Take advantage of free distribution and word of mouth. Some pyramid affiliate methods do work.

fogbugzd (profile) says:

Re: Re:

>>any software developer can use the following method
>>1. 30 day trial

I disagree. Take Evernote as an example. First, I would not want to start using that type of software on a 30-day basis. The essence of the program is saving a lot of material for the long term. I never would have started using Evernote in the first place if I knew I would likely to be cut off after 30 days.

If you read about the philosophy behind Evernote marketing they want their free users to build the product into their everyday routines. That takes time, and the time varies greatly from user to user. My own history had a series of ups and downs in using the product. For me, the turning point was bumping against the monthly upload cap. Personally, I think the monthly upload cap is a brilliant divide between free and premium use for Evernote. If you are bumping against the cap, then you are indeed a serious user. Other products like Dropbox and Snapdraggon have absolute storage amount limits. I had bumped against those, and wasn’t motivated to pay. I just deleted old things and moved on. But with Evernote the amount of uploading you do on a daily basis is the key to making the system useful, and that is where they charge for enhanced service.

I think one of Mike’s points about freemium models is that there is no one system that will work for everything, not even within one industry. That frustrates some people who want one set of simple rules that guarantee success. That isn’t going to happen.

I don’t want to hammer on you, but the other thing that is wrong with your model is that there is no “CwF” component. The Evernote guys are out there. They talk to their customers with regular podcasts that are cheesy but informative. They go to a lot of trade shows across many industries and talk to people. Most important, they listen to their customers and implement features the customers are asking for. In a freemium model that sort of thing is at least as important as having a reasonable fee structure that is appropriate for your business.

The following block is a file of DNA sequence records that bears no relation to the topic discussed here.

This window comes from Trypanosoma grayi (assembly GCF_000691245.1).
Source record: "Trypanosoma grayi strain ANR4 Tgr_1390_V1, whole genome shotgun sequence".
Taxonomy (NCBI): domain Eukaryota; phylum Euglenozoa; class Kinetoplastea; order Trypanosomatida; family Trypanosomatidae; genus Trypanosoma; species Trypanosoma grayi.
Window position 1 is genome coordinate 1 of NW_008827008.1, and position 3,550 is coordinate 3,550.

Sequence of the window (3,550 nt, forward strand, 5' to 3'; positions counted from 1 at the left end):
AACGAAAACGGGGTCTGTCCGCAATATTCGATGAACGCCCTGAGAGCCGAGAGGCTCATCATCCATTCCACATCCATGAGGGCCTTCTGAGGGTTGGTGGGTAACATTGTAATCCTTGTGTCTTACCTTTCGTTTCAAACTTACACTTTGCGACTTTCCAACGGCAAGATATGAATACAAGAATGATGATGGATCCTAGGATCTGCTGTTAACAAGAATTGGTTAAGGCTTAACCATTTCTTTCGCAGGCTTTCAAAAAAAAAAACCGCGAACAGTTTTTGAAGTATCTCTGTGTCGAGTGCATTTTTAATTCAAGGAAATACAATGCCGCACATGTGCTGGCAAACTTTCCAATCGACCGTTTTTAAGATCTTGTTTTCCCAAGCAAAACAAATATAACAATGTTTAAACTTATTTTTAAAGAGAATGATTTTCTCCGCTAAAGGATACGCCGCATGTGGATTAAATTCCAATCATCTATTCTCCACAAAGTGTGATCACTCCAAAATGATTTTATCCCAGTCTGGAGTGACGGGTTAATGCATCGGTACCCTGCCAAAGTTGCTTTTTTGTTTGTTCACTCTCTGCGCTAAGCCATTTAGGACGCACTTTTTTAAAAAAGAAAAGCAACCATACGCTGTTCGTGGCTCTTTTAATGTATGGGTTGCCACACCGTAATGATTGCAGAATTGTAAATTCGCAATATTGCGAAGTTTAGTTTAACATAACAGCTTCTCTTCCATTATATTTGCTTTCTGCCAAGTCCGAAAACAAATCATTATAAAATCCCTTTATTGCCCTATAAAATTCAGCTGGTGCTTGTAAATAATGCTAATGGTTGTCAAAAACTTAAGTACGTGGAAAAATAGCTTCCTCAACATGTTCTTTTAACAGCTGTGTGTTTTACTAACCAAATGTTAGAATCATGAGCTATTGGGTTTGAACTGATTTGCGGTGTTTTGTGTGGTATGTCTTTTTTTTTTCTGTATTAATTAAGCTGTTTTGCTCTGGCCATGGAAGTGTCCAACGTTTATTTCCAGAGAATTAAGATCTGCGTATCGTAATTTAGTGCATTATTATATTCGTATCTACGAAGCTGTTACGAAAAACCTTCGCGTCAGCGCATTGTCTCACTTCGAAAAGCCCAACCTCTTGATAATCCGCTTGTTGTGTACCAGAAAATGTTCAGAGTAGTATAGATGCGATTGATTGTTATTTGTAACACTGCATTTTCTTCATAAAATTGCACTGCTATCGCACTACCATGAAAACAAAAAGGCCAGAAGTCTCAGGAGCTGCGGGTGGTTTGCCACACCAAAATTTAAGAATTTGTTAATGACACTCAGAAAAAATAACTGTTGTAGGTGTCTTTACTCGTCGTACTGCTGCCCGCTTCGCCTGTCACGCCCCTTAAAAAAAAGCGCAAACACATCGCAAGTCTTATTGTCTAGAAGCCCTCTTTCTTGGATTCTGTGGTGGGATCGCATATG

Chris in Utah (profile) says:

Re: Re: Re:

As for caps there subjective as hell not to mention taking value away by your own admission the “the [limited] amount of uploading you do on a daily basis is….”. So in reality, not essence, let you see it in action but not give you it all. Its odd timing but I had the same thought in a game in beta right now Fortune Online. If your curious on the model I suggested there see Energy and economics in there suggestion forums.

Also 30 days isn’t set in stone and I did mention software life-cycle flexibility.

As for connecting with fans. Didn’t feel the post warranted a full business model just a foundation. In ex. one that moves like earthquake rollers on a software life-cycle.

Overcast (profile) says:

Have a bit of extra money this week. I spent it on a couple things….

New TV. If I couldn’t see a free demo – I wasn’t going to buy that model. YES, I watched a SONY BRAVIA TV FOR FREE AT THE STORE!!! But I bought it.

Games – wanted a couple new games. One major requirement – is there a free trial? If yes; then I’ll check it out and maybe buy, if not – no dice, no thanks.

Also I heard some music on the radio FOR FREE. Since I liked that group that I heard FOR FREE, I bought a CD.

Hmm.. ‘Free’ is relative. I don’t care to buy things I know nothing about. Who does?

Anonymous Coward says:

Re: Re:

I agree. Some games rely on the fact that they they do not have demos so you know they suck only after you paid. If i can’t get a demo I’ll torrent it. If i like the game then I’ll buy it. It’s not a lost sale it’s a lost “sucker who we could not lure into paying us for a shitty game”. I pirated minecraft and loved it so much I bought 3 copies